Site Recovery–based replication of Hyper-V virtual machines across two on-premises sites takes advantage of Hyper-V Replica, which is a component of the Windows Server operating system that runs on Hyper-V hosts. When replicating Hyper-V virtual machines in cross-premises scenarios, Site Recovery utilizes the Azure Site Recovery Services agent. The agent is a Site Recovery component that you must install on Hyper-V servers that are hosting protected virtual machines.

For replication of physical servers and VMware virtual machines, Site Recovery relies on InMage Scout Unified Agent, which is a Site Recovery component that you must install directly on computers that you want to protect. SAN-based replication is the option that requires non-Microsoft SAN arrays that integrate with the VMM infrastructure. After you implement this integration, you can use SAN-specific capabilities to replicate SAN-resident virtual machine disks between the primary and the secondary sites.

Site Recovery provides a number of capabilities that help you reach your business continuity goals. These capabilities include support for:

  • Storage replication. As the “Overview of Site Recovery scenarios” topic explained briefly, storage replication maintains the synchronization of disks between your production and disaster recovery computers. Hyper-V Replica and the Azure Site Recovery Services agent offer replication frequency in 30-second, 15-minute, or 30-minute intervals. With the VMware InMage Scout agent, replication is continuous. SAN-based replication is also continuous, but you can also to configure it as asynchronous or synchronous. As part of storage replication, it is also possible to generate application-consistent snapshots for single-tier apps or multiple-tier apps.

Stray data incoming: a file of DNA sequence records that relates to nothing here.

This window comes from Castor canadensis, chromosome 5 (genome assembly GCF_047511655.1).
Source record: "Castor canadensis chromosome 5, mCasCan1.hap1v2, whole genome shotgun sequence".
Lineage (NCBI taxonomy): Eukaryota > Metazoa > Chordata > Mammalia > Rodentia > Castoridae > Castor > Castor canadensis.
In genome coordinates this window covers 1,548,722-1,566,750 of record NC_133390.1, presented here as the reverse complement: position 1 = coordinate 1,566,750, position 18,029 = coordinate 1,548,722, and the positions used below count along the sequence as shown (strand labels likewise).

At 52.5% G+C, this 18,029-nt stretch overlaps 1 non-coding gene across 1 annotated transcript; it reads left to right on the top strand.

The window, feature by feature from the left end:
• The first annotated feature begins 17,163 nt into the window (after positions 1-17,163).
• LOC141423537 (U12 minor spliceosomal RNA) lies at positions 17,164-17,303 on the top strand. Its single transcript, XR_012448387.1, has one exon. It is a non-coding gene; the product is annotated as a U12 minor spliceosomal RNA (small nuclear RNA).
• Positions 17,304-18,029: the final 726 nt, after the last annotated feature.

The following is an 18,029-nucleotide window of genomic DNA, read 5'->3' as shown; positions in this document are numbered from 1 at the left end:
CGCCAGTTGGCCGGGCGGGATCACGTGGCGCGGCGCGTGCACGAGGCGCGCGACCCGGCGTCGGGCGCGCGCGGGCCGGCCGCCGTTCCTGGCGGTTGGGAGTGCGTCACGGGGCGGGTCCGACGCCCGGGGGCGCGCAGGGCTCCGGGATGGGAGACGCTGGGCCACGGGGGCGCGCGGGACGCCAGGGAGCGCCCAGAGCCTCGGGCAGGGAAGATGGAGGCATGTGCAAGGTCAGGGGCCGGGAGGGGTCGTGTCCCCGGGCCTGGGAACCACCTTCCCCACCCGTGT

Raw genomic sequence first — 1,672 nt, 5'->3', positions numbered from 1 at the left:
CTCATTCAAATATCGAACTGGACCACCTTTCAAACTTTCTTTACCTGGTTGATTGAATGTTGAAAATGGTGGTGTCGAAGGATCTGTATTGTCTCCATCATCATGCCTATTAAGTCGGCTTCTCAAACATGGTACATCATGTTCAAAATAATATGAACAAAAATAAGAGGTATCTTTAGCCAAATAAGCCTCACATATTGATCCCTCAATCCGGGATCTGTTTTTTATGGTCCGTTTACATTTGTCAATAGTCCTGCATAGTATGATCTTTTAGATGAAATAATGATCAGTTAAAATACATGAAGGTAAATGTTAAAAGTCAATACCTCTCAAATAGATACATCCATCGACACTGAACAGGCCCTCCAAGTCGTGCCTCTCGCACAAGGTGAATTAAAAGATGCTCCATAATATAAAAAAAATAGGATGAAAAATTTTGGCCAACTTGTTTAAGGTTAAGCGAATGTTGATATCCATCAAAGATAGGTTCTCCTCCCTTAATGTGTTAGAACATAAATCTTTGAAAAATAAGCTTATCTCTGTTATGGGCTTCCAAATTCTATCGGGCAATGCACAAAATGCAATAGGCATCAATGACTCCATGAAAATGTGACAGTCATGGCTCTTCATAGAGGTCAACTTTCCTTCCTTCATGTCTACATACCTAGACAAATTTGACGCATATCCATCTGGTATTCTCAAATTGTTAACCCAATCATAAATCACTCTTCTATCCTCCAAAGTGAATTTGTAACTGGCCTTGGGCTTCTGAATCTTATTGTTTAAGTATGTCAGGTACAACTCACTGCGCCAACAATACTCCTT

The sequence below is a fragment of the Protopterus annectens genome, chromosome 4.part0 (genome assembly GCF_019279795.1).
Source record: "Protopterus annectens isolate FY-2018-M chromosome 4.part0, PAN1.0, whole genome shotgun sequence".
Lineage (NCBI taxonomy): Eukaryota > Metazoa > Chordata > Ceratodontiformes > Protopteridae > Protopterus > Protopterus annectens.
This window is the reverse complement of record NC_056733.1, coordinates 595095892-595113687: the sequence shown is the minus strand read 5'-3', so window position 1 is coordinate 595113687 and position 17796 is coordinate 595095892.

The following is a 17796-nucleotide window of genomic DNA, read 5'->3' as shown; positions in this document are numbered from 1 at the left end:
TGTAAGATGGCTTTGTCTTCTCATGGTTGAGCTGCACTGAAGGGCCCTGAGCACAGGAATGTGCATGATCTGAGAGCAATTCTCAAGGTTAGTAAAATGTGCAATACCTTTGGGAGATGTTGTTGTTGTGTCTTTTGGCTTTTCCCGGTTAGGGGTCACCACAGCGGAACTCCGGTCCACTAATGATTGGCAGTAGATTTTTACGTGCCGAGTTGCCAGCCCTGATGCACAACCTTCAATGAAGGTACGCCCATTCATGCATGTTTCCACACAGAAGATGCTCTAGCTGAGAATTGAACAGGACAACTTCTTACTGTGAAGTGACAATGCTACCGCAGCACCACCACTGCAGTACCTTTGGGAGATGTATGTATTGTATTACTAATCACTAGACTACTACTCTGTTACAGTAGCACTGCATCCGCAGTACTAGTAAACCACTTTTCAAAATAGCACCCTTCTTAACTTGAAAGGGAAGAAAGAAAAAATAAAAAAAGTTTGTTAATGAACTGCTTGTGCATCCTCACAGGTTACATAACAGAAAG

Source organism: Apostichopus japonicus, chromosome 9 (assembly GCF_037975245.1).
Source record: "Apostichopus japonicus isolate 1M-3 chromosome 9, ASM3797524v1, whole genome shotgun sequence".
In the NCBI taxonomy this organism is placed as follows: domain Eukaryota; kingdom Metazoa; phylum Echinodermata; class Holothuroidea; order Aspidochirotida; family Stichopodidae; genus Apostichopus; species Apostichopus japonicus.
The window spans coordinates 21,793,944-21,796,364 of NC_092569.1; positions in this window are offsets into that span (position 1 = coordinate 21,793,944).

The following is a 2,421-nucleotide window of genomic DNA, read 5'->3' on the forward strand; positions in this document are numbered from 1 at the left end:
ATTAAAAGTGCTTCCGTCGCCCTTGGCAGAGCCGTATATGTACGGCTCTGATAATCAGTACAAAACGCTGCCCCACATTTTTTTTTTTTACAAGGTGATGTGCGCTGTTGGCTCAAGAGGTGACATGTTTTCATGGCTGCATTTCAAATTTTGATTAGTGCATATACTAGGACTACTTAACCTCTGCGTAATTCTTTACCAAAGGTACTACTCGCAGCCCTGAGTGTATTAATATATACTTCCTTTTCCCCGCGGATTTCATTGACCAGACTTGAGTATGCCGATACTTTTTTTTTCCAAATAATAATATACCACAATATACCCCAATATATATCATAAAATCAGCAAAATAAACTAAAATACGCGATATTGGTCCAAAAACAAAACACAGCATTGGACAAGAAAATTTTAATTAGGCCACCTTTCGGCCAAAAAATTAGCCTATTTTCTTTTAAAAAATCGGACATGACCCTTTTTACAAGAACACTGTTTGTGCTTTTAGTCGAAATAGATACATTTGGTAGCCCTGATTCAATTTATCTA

• Orchestration of planned failover and failback. With planned failover and failback, orchestration delivers an orderly transition process between your production and disaster recovery environments without any data loss.
  • Orchestration of unplanned failover and failback. In this case, orchestration also allows you to enforce the sequence of individual steps during failover and failback. However, with unplanned failover and failback, there is a potential for data loss.
  • Orchestration of test failover. Test failover typically takes place in an isolated network, making it possible to evaluate your disaster recovery approach without affecting the production environment.

Recovery plan

To implement failover and failback, you must create a recovery plan. A recovery plan identifies protected physical machines and virtual machines, and dictates the order in which Site Recovery performs individual steps during failover and failback. Recovery plans support Azure Automation scripts and workflows in addition to manual steps. This provides a sufficient level of flexibility for more complex disaster recovery scenarios and also helps you achieve your RTO.

Cheers,

Marcos Nogueira
azurecentric.com
Twitter: @mdnoga

 

Written by Marcos Nogueira

Marcos Nogueira

With more than 18 years experience in Datacenter Architectures, Marcos Nogueira is currently working as a Principal Cloud Solution Architect. He is an expert in Private and Hybrid Cloud, with a focus on Microsoft Azure, Virtualization and System Center. He has worked in several industries, including Aerospace, Transportation, Energy, Manufacturing, Financial Services, Government, Health Care, Telecoms, IT Services, and Gas & Oil in different countries and continents.

Marcos was a Canadian MVP in System Center Cloud & Datacenter Managenment and he has +14 years as Microsoft Certified, with more than 100+ certifications (MCT, MCSE, and MCITP, among others). Marcos is also certified in VMware, CompTIA and ITIL v3. He assisted Microsoft in the development of workshops and special events on Private & Hybrid Cloud, Azure, System Center, Windows Server, Hyper-V and as a speaker at several Microsoft TechEd/Ignite and communities events around the world.